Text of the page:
What is Carnosine?
Carnosine, L-Carnosine, or beta-alanyl-L-histidine is a non-essential amino acid, discovered in 1900, composed of the amino acids histidine and beta-alanine. It is know that the amount of beta-alanine in our bodies is a controlling step to how much carnosine we have. In 1995 papers were released indicating its effect related to exercise performance. Carnosine was found to be in relatively high concentrations in skeletal muscle. When a food containing carnosine is consumed, it gets broken down to its constituent amino acids by the enzyme carnosinase, highly active in blood. These amino acids are then taken into the muscle where they are resynthesised to carnosine by carnosine synthetase.
Where Does Carnosine Come From?
Carnosine is abundant in all protein foods, with the best sources being beef, chicken and pork. Carnosine was found to be predominantly located in high intensity training athletes such as sprinters in the fast twitch / type II muscle fibres, especially the type II fibres needed by athletes, such as bodybuilders, who engage in high intensity resistance training.
Carnosine is high in the muscle of those exposed to prolonged and low muscle pH. This decrease in pH is due to the production of hydrogen ions, as part of the process of energy release. Carnosine can pick up hydrogen ions and delay the decrease in pH increasing our ability to work harder for longer.
Carosine Benefits for Bodybuilding and Strength Training
Carnosine is important for athletes such as bodybuilders wanting to increase the training intensity as it elevates the training threshold in prolonged periods of anaerobic work, while possibly delaying fatigue. Carnosine’s physical chemistry dictates that it contributes significantly to muscle pH control, by 20-30% in type II fibres. Supplementation with beta-alanine, histidine or carnosine may be effective methods for increasing muscle carnosine concentrations. Any increases would be of benefit to athletes where high intensity training was undertaken, such as by bodybuilders.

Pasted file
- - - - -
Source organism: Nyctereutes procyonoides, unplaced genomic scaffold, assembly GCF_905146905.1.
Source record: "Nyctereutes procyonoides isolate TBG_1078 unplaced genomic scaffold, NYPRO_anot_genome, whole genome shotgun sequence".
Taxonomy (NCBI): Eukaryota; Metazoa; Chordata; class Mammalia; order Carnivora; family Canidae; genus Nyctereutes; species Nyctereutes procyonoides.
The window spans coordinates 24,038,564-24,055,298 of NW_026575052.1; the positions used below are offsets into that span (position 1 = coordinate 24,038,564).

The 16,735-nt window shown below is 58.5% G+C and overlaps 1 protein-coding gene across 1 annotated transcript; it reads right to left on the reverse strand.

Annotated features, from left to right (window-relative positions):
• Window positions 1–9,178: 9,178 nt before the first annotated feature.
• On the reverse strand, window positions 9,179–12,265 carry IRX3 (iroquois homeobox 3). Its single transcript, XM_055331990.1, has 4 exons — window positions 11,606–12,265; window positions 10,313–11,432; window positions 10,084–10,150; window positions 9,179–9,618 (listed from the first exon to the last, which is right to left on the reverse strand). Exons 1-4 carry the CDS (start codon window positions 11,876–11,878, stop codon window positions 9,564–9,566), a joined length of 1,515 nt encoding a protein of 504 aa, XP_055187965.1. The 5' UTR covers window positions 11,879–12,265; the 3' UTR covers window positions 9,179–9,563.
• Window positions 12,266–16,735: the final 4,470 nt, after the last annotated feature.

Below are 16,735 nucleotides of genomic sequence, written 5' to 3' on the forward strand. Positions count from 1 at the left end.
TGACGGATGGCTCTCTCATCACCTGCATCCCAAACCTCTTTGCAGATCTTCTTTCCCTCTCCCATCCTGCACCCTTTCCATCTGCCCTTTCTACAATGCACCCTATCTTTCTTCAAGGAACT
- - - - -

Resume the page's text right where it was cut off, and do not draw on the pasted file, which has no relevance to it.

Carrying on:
Muscle biopsy samples showed that Carnosine was significantly elevated in the power athletes (sprinters & rowers) over endurance athletes such as marathon runners. Runners showed skeletal muscle carnosine levels similar to untrained subjects. By comparison, carnosine was highly elevated in the bodybuilder versus the untrained subjects.
Carnosine Benefits for Recovery
Whilst research is currently being undertaken on carnosine, there is a strong indication that it, like other amino acids, has a strong physiological effect on athletes. It can also function as a site specific antioxidant within the muscle, thus enhancing recovery.
Carnosine Safety and Side Effects
Carnosine intake is generally considered to be safe and there are no significant side effects associated with carnosine. However, one school of thought to consider is that carnosine is generally broken down by carnosinase in the body when it is ingested. It is unknown what happens if the intake of carnosine exceeds the workload threshold of carnosinase (NYU, 2012).
Carnosine is very rarely found in bodybuilding supplements in its entity. This is because carnosine is an extremely expensive raw ingredient. Instead, if you are looking to boost your levels of carnosine, look for supplements that contain beta alanine and/or histidine. These will combine in your body to form carnosine. These ingredients can be found in weight gainers, creatine supplements, pre workout supplements, and stand-alone beta alanine and histidine supplements.
Carnosine Recommended Doses, Ingredient Timing, and Stacking
Because carnosine is rarely found in a bodybuilding supplement, it is more relevant to consider the dosage of the parent amino acids. For more details, please refer to our beta alanine article.
1 Essentials of Sports Nutrition and Supplements, p. 474
2 NYU (2012), Carnosine. NYU Langone Medical Center